Model after a double bass around 1790
John Betts, (London, 1752-1823) String length 104.5 cm The instrument The length of this instrument’s body is a bit shorter than was usual for English violin makers of the time. The body widths are noticeably wide, the middle bow is short and round. The ceiling has a relatively flat curvature, but has the typical Cremonese construction and is therefore gently curved. The long, elegant, f-holes reminiscent of Maggini and the snail with its striking additional half turn are in itself very appealing and extend the actually rather round and squat instrument optically. The brighter oil varnish with its yellow and orange pigments on the almost golden brown surface and the patina make the otherwise rather dark and heavy-acting bass a lot easier in its appearance. The instrument has a dark, even warm tone, which is very typical for the English bass construction. Powerful but not glaring, this instrument responds to a wide variety of articulations and styles.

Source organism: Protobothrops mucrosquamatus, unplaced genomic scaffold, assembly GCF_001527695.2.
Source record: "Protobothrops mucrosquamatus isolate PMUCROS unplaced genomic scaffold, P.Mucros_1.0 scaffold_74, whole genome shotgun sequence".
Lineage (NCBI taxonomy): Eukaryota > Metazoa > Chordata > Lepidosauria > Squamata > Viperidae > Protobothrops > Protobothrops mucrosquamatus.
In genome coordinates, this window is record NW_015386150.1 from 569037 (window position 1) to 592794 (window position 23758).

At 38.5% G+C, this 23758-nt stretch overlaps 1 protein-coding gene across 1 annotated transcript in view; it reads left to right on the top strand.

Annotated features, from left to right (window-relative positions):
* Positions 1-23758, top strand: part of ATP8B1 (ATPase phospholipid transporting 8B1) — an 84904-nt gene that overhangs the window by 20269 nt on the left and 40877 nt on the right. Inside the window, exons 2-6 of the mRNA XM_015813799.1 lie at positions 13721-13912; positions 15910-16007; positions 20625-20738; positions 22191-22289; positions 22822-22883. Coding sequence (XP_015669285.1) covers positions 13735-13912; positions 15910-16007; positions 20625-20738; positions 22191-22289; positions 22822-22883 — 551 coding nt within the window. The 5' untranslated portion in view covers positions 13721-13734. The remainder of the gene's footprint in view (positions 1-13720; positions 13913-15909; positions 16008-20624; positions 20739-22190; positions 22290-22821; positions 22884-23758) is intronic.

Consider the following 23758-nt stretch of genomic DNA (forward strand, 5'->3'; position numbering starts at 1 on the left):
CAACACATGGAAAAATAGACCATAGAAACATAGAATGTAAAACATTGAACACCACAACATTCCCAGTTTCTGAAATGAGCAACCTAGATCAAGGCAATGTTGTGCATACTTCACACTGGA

About Betts John Betts completed his training with Richard Duke, whose workshop he later took over and built into a thriving business. Many of today’s English violin makers went to school before settling, including Simon Fendt I and II, Vincenzo Panormo and Joseph Hill. Link to the article about John Betts, published in “Double Bassist” 16, Spring 2001